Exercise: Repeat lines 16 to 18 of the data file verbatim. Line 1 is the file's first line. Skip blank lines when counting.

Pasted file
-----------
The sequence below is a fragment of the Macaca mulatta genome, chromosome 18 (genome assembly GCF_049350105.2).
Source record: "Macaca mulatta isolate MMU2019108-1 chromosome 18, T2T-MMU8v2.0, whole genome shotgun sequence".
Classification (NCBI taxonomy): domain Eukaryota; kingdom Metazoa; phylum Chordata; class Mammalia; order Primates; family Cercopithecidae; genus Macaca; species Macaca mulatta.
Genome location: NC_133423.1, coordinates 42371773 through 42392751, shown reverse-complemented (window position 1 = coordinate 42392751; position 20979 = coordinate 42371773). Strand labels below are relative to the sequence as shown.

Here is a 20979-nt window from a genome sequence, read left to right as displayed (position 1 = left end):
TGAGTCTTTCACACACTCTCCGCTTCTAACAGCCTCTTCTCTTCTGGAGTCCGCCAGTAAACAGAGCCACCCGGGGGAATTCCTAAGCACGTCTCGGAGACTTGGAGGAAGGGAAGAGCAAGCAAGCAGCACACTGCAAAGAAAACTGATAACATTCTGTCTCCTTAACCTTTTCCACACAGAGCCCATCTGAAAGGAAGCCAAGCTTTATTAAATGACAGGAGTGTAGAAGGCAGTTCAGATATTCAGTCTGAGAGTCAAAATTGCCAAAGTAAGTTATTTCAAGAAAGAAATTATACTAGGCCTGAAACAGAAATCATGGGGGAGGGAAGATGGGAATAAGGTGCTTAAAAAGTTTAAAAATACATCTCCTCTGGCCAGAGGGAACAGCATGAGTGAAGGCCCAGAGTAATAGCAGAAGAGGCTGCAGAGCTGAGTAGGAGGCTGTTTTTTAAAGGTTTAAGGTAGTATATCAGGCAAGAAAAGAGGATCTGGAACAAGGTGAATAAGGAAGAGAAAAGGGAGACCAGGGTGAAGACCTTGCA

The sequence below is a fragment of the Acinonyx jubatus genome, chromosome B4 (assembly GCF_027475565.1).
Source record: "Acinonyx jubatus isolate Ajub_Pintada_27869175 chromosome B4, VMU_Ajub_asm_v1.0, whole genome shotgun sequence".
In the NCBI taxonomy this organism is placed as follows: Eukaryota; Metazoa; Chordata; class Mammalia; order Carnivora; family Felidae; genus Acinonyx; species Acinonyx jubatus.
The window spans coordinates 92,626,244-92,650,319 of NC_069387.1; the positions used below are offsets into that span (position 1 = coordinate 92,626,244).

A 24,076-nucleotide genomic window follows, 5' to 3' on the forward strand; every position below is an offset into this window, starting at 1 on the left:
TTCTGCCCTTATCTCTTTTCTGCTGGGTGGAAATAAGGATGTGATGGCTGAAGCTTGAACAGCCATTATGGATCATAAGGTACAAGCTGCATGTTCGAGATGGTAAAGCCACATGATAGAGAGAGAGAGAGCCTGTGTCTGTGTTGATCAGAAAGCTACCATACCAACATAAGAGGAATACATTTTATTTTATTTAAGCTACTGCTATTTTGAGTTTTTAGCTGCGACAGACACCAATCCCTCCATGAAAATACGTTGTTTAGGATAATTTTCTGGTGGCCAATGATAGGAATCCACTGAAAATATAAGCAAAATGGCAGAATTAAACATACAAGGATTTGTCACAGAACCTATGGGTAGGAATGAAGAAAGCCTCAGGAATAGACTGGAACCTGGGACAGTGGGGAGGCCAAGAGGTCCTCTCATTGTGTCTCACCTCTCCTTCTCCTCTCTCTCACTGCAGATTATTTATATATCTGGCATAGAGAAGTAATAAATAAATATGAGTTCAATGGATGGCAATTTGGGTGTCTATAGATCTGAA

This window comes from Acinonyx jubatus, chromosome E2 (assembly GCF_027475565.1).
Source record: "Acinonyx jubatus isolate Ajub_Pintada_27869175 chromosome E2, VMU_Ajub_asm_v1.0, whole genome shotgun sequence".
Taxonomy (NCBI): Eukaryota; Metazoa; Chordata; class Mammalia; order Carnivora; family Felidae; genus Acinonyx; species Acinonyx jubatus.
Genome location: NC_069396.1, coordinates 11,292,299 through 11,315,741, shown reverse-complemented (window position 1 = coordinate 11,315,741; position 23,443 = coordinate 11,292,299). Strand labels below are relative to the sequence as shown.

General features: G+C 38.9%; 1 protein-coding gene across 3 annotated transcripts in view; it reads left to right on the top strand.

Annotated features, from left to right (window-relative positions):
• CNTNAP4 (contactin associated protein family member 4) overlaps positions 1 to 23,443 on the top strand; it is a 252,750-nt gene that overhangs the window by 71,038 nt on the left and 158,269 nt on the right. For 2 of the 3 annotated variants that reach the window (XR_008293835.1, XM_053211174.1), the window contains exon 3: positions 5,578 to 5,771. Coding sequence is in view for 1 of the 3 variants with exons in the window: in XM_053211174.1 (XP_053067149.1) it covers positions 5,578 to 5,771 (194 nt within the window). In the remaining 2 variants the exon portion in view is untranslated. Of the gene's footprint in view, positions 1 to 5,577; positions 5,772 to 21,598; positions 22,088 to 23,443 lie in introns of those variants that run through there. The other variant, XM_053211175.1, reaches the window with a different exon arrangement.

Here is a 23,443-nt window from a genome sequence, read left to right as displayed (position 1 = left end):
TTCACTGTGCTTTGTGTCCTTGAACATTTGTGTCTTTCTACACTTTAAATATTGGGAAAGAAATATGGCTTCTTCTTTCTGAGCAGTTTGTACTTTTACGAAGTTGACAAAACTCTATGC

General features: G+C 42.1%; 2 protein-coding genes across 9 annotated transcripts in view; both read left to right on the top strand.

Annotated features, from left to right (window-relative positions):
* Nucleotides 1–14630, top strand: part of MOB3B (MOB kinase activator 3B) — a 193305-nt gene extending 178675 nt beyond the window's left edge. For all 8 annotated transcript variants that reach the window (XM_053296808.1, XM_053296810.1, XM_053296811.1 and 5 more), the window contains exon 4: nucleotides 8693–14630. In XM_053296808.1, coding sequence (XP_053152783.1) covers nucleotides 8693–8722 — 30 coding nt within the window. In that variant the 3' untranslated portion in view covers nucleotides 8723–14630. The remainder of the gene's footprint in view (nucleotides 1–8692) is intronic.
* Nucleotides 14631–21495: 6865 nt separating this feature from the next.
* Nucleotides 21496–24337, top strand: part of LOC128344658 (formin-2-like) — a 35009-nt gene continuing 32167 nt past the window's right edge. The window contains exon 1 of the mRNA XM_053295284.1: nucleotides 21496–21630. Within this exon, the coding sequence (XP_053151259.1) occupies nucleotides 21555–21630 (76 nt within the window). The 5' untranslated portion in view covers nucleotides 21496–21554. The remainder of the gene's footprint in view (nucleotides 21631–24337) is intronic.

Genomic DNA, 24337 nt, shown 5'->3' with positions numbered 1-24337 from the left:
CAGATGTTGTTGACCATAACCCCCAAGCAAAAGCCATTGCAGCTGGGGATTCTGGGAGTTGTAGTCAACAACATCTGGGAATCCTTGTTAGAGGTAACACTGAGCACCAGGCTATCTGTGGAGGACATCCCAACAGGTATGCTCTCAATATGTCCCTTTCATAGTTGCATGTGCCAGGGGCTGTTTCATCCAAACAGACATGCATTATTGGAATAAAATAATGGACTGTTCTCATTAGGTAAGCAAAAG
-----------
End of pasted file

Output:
Genome location: NC_069396.1, coordinates 11,292,299 through 11,315,741, shown reverse-complemented (window position 1 = coordinate 11,315,741; position 23,443 = coordinate 11,292,299). Strand labels below are relative to the sequence as shown.

General features: G+C 38.9%; 1 protein-coding gene across 3 annotated transcripts in view; it reads left to right on the top strand.

Annotated features, from left to right (window-relative positions):